How do I occupy myself during the hours upon hours that I must spend in my car each week? My boredom with the music offered on commercial radio stations and (sadly) LA’s current array of noncommercial radio stations has led me more and more to listen to the various talk radio outlets, both public and commercial. The fact that my car doesn’t have a cd player exacerbates this situation, and the selection of tapes scattered around my car, under seats and wedged in pockets, is a sad bunch, indeed. And too often, in fact there are several blocks of time during the day when this occurs, there is nothing the least bit compelling on the talk outlets. In this situation I am resigned to listening to either music I don’t like or talk I’m not interested in, which is why listening to the audio version of James McManus‘s Positively Fifth Street last year was such a revelation. Having a good book to switch over to when radio went bad was a lifesaver. And you must understand, driving in Los Angeles is a life and death situation, and often your sanity is the first thing to go. Many people I know here have complicated arrangements which keep them entertained. Some have industrial-sized binders of cds that they rotate in and out of their cars, always fearing that a criminal might wipe out their entire music collection by breaking just a single pane of glass. Others resign themselves to staying on top of every trend in car and/or portable audio and month after month discmen give way to mp3 players followed by cd/mp3 players followed by iPods and the inevitable satellite radio, the current savior of all who must spend hours in transit. I fit in to neither category, and books on tape and cd are both costly and bulky, so I am always searching for my own solution to the mobile entertainment dilemma… Here, maybe, is a solution: an interesting article a while back in the New York Times about the digital revolution in audiobooks caught my eye. It’s already in the pay-to-read archives at nytimes.com , but I found a mirror of it here. Of course, in order to take advantage of this I would have to purchase some sort of digital audio device (an iPod would be pretty sweet), but the fact that I could use it to listen to books as well as music makes the idea much more appealing. Digital audiobooks are much more convenient and much cheaper than their cd and tape counterparts, and with the proliferation of portable digital audio devices, I suspect that this will be big trend in books this year.
Sure, today Apple unvailed the “iPod phone” and the superslim iPod Nano, but the real news is that for the first time, via iTunes, the entire Harry Potter series will be available on digital audio (that’s $249 for the whole set). This is more interesting to me for what it represents. As iPods and other high-capacity digital audio players have become ubiquitous and as digital audio delivery (via podcasts and/or services like audible.com) has become more user friendly, the stage has been set for a revolution in reading. Though digital audio books will never overtake paper ones, they will only grow in popularity and sometime soon we may see a mini-revolution in the way people consume literature.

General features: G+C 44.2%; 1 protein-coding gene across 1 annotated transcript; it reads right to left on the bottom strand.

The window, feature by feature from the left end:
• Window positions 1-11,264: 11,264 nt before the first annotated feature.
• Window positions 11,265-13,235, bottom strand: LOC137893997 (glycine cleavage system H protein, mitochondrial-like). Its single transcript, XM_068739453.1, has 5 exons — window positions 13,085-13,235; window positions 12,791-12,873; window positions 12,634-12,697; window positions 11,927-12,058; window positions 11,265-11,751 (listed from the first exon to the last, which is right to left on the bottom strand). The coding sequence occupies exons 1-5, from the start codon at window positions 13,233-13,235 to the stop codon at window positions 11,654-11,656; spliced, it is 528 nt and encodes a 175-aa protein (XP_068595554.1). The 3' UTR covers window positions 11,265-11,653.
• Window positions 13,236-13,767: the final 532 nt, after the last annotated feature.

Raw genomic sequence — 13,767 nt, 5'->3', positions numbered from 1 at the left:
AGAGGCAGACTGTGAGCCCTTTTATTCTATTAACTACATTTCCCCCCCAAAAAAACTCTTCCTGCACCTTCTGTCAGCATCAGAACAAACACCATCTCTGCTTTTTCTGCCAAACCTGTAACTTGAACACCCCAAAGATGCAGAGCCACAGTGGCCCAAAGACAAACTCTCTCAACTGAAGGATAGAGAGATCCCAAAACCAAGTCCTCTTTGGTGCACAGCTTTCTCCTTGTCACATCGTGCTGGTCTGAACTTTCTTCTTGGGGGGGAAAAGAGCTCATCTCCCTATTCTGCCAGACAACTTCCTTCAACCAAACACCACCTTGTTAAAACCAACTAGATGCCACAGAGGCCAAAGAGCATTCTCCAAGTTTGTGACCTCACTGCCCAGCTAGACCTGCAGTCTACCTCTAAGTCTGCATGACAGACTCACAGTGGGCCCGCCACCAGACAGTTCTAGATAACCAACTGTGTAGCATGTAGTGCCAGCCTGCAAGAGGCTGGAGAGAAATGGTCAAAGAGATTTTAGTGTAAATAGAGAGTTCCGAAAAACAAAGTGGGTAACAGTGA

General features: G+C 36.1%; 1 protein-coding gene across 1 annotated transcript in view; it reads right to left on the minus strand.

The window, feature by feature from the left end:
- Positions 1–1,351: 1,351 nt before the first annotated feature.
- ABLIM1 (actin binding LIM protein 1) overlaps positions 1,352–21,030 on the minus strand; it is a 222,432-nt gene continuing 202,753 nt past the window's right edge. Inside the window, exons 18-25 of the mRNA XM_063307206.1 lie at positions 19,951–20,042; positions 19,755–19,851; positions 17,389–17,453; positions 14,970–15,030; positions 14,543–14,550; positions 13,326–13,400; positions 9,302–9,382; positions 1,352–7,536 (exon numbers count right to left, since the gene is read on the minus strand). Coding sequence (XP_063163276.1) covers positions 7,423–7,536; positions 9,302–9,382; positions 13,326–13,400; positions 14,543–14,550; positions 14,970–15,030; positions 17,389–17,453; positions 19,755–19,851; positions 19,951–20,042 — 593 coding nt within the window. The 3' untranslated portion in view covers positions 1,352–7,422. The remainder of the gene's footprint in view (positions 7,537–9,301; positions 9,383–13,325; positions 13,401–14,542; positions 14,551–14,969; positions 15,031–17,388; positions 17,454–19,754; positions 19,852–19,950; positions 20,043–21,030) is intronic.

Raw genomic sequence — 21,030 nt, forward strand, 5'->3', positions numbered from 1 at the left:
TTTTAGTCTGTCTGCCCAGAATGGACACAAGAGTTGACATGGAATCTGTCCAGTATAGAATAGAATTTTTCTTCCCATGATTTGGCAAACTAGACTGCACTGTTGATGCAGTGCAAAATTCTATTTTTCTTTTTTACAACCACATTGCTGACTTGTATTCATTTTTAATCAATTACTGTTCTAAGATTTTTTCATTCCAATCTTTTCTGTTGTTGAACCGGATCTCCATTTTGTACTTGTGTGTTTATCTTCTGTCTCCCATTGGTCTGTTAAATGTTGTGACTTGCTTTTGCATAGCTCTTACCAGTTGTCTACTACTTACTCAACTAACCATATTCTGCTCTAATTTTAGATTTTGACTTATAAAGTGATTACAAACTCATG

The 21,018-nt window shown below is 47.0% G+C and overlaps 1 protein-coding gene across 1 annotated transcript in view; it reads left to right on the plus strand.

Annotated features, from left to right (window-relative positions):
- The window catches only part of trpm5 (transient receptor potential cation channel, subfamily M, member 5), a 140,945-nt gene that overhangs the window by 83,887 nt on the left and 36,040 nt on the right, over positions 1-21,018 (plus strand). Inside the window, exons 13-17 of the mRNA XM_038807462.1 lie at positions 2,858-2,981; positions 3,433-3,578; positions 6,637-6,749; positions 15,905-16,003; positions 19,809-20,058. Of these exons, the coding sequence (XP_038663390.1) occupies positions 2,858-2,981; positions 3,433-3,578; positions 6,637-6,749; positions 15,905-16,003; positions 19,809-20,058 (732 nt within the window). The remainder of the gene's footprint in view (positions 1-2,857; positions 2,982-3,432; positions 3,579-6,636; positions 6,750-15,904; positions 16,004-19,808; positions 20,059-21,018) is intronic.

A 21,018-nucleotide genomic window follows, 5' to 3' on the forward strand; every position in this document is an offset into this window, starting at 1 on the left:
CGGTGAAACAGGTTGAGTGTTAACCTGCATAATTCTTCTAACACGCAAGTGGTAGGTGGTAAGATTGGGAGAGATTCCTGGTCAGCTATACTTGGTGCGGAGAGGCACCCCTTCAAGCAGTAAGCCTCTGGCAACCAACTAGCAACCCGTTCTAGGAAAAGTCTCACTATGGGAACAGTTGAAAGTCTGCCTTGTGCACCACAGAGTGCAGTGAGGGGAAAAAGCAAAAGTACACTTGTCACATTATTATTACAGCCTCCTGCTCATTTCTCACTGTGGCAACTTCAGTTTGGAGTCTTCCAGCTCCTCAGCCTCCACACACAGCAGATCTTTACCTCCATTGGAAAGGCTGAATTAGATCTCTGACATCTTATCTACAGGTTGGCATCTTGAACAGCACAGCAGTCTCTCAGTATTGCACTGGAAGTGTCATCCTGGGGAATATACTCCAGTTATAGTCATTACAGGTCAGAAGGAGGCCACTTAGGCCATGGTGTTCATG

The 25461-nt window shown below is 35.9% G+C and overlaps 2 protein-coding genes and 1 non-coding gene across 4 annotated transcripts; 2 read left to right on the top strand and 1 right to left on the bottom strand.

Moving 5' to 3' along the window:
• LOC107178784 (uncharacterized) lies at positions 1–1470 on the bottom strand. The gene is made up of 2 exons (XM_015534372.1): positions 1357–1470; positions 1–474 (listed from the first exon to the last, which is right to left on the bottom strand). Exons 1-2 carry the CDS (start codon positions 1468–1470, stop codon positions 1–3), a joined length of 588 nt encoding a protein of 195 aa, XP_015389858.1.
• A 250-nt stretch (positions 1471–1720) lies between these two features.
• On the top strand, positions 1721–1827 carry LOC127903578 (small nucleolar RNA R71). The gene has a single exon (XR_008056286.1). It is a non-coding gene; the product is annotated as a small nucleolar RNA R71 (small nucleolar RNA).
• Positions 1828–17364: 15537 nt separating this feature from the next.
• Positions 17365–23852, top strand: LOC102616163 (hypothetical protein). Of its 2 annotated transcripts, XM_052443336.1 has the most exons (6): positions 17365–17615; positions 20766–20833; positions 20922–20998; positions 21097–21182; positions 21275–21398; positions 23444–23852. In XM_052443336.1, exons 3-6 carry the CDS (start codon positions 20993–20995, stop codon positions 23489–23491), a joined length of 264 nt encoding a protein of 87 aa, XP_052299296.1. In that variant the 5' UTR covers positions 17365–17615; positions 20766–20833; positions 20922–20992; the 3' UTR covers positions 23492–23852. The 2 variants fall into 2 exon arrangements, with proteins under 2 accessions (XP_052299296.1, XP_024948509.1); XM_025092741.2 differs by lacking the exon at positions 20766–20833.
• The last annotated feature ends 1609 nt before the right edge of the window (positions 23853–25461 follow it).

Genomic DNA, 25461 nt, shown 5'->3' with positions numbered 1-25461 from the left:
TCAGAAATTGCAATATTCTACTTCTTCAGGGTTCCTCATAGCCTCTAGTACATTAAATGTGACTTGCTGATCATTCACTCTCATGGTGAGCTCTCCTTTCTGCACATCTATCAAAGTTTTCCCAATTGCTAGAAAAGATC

I’ve recently become somewhat addicted to the (newly rechristened) Comics Curmudgeon. If you enjoy the sometimes funny, usually surreal world of the newspaper funny pages, then you will get a kick out of this blog.Also, some recently discovered (by me) bookish blogs of note: So Many Books, marginalia.org, Book World, Shooflypie, Pages Turned, and especially Light Reading.
The Bookfinder.com journal rounds up some links about custom library designers, who do things like “custom-design a $70,000 insta-library for a Saudi Arabian sheik.” Would you like to buy “books by the foot?” (it’s a great way to furnish a room, if not the cheapest) We’ve looked at this phenomenon before, in March and again in August.
Franzen’s name looms appropriately large on the cover (in a font that recalls Ed Ruscha [edit: or Wayne White]), as does what appears to be a variety of blue jay a Cerulean Warbler. All of this is set atop a lake scene at sunset, the evergreen trees in the background suggesting northern latitudes.
As we noted in our 2010 book preview: “The excerpt from the novel that appeared last year [in The New Yorker] was notable for its return to the more generous ironies that endeared The Corrections to our ‘Best Fiction of the Millennium (So Far) panel.'”
The Washington Post raves about David Sedaris’ latest book Dress Your Family in Corduroy and Denim. Here’s an excerpt. At the local chain store I noticed, prominently displayed, David Foster Wallace’s new collection of short stories, Oblivion. Here’s an excerpt from that one. Also in the news, Oprah makes her summer selection, and in keeping with her recent predilection for dead authors, she chooses Leo Tolstoy’s Anna Karenina: A Novel in Eight Parts.